Productivity and costs modeling for tree harvesting operations using chainsaws in plantation forests, Tanzania
International Journal of Engineering & Technology
Timber harvesting in Tanzania still uses semi-mechanized and labour-intensive logging systems. Manual or semi-mechanised logging operations by using hand tools are more favoured due to cheap labour availability. These tools are operated by locally recruited crews characterized by low levels of skill and literacy. This study was designed to assess tree cutting crews using two man crosscut saws and develop productivity and production cost models in a learning by doing experiment. The experiments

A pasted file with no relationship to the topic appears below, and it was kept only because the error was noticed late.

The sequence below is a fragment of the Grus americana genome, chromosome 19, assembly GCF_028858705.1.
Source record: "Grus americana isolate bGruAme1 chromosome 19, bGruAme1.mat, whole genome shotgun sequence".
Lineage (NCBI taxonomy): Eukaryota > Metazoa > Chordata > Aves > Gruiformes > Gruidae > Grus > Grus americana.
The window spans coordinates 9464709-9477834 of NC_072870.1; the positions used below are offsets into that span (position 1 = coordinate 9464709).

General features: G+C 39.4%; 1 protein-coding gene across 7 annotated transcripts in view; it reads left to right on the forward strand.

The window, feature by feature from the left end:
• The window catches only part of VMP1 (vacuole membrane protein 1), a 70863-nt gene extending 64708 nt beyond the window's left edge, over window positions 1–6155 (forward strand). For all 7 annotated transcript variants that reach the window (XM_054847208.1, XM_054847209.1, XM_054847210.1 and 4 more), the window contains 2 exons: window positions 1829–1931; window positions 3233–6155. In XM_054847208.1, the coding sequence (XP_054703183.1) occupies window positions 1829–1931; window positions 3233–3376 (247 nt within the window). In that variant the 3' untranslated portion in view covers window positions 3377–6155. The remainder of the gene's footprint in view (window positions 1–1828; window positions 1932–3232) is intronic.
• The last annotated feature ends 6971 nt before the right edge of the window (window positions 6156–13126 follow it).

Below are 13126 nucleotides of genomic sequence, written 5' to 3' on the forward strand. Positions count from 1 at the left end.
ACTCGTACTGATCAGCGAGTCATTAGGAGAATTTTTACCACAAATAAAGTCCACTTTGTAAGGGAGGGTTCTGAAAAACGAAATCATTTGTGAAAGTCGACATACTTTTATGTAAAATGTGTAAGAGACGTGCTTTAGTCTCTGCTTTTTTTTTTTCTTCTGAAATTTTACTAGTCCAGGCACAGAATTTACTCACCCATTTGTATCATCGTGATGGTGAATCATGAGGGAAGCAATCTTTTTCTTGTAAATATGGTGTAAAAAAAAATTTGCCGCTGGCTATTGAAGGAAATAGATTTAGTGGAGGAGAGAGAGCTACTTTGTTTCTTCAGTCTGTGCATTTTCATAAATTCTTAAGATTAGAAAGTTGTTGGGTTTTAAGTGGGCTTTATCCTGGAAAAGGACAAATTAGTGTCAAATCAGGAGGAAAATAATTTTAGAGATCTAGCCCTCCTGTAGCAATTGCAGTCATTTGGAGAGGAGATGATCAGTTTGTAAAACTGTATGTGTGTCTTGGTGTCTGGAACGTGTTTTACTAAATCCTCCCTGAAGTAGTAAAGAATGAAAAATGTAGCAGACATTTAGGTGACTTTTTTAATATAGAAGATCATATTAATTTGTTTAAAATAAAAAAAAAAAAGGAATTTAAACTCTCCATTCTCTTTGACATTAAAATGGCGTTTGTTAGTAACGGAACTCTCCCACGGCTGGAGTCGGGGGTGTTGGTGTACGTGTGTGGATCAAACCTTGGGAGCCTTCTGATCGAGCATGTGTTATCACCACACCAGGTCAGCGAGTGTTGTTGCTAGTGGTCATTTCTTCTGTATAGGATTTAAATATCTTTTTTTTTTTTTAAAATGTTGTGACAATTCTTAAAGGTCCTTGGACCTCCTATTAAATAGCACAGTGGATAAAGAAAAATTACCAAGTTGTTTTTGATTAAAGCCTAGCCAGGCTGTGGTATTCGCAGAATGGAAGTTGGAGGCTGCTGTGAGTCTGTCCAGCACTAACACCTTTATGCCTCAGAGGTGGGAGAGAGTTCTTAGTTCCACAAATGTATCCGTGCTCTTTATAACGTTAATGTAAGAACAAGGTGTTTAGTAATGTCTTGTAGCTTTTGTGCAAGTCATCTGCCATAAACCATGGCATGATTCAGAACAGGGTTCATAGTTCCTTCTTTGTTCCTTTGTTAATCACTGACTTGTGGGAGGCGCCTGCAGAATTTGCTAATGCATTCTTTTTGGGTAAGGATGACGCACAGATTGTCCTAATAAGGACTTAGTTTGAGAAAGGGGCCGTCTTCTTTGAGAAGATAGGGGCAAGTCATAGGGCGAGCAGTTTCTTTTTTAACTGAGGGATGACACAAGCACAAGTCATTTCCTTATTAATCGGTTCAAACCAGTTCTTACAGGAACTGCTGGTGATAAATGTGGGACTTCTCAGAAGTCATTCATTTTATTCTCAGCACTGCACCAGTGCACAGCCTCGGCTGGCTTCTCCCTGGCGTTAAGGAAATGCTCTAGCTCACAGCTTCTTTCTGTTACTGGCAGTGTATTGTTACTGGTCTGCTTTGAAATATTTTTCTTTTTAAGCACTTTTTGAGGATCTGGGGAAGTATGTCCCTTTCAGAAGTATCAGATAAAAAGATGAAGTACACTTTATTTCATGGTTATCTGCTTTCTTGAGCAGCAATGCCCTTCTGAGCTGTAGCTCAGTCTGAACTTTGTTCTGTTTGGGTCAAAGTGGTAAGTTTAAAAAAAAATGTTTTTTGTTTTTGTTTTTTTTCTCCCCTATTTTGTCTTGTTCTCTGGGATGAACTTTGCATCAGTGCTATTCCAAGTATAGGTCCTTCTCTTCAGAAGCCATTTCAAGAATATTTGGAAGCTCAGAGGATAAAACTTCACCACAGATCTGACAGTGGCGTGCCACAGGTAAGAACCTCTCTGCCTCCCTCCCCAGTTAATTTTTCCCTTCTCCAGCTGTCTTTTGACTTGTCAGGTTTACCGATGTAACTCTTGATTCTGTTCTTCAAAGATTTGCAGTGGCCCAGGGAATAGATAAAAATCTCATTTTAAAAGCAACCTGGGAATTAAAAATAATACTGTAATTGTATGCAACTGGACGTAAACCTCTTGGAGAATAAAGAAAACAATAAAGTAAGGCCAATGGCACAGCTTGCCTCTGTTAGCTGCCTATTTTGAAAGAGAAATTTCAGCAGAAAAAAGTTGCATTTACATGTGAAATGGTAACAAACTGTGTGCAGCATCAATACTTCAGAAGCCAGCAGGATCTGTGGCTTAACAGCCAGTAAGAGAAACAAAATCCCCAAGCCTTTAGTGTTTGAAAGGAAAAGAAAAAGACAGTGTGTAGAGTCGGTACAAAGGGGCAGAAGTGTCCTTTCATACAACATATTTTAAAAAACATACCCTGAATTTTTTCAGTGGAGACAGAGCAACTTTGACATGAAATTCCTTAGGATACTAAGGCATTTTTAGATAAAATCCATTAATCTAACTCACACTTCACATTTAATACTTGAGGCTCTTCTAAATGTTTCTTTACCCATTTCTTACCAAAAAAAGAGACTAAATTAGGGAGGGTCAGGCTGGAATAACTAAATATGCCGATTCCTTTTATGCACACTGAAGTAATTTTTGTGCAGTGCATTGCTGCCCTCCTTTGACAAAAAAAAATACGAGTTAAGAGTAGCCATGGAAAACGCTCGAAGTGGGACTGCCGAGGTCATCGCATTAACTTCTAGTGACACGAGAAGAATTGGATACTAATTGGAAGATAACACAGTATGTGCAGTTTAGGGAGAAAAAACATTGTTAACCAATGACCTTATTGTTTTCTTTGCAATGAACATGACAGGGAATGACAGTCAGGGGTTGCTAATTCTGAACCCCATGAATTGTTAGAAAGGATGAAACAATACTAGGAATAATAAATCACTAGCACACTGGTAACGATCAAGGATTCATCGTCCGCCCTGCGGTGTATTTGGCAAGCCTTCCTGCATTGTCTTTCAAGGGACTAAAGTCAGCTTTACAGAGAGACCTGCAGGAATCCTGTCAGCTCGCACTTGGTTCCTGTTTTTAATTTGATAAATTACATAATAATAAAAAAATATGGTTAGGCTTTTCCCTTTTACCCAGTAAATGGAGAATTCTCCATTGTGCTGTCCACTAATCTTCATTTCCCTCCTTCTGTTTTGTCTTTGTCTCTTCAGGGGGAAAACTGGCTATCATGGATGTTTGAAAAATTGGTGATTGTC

... t. The experiments were designed in clear felling operations. Three experiments were set where each crew category was studied using time study and work sampling techniques that involved studying crews before training, after training and after the break at an interval of three months. Descriptive statistics and modelling was performed for each crews" performance. Specific crew"s productivity and cost models have been developed reflecting necessary and unnecessary delay times. The results showed that there is an increase in production rate of the crews after training with a subsequent fall in production rates as the crews resumed cutting after the break. Results showed that there was an average of 40% production increase after training and about 23% production fall after the break for all crew categories. Further the production costs were relatively lower after training as compared to other experiments in the study. Generally, the unit cost of operations observed in the three experiments was mostly affected by labour costs. This is because labour cost accounted about 94% of the hourly costs. This means that since crosscut saw used two people, then any increase in labour charges will linearly affect the unit cost of production at a significant level. This study has demonstrated the importance of training tree cutting productivity and production costs. On the job training of the crews is therefore recommended despite their experience for improved productivity at reduced costs.